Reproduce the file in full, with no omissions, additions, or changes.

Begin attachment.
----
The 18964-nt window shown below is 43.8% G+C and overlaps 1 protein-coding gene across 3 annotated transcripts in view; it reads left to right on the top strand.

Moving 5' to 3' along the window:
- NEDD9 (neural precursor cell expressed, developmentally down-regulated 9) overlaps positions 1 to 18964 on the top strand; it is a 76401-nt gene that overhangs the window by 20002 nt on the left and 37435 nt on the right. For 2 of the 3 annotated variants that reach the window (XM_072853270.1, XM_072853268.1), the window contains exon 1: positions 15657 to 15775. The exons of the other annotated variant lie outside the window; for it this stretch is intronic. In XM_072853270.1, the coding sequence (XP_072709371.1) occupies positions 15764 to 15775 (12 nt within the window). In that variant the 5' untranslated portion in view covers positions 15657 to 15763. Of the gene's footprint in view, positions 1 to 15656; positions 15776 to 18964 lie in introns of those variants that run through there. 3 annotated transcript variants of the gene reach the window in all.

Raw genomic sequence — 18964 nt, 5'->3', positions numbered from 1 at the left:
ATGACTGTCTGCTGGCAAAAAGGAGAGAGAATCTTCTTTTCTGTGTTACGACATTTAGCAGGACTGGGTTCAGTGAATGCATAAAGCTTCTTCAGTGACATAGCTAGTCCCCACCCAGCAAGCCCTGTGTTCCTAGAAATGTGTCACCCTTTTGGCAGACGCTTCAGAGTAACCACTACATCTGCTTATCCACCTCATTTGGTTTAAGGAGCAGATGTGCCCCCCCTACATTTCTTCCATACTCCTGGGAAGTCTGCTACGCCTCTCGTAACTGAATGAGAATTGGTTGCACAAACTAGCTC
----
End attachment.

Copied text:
The 18964-nt window shown below is 43.8% G+C and overlaps 1 protein-coding gene across 3 annotated transcripts in view; it reads left to right on the top strand.

Moving 5' to 3' along the window:
- NEDD9 (neural precursor cell expressed, developmentally down-regulated 9) overlaps positions 1 to 18964 on the top strand; it is a 76401-nt gene that overhangs the window by 20002 nt on the left and 37435 nt on the right. For 2 of the 3 annotated variants that reach the window (XM_072853270.1, XM_072853268.1), the window contains exon 1: positions 15657 to 15775. The exons of the other annotated variant lie outside the window; for it this stretch is intronic. In XM_072853270.1, the coding sequence (XP_072709371.1) occupies positions 15764 to 15775 (12 nt within the window). In that variant the 5' untranslated portion in view covers positions 15657 to 15763. Of the gene's footprint in view, positions 1 to 15656; positions 15776 to 18964 lie in introns of those variants that run through there. 3 annotated transcript variants of the gene reach the window in all.

Raw genomic sequence — 18964 nt, 5'->3', positions numbered from 1 at the left:
ATGACTGTCTGCTGGCAAAAAGGAGAGAGAATCTTCTTTTCTGTGTTACGACATTTAGCAGGACTGGGTTCAGTGAATGCATAAAGCTTCTTCAGTGACATAGCTAGTCCCCACCCAGCAAGCCCTGTGTTCCTAGAAATGTGTCACCCTTTTGGCAGACGCTTCAGAGTAACCACTACATCTGCTTATCCACCTCATTTGGTTTAAGGAGCAGATGTGCCCCCCCTACATTTCTTCCATACTCCTGGGAAGTCTGCTACGCCTCTCGTAACTGAATGAGAATTGGTTGCACAAACTAGCTC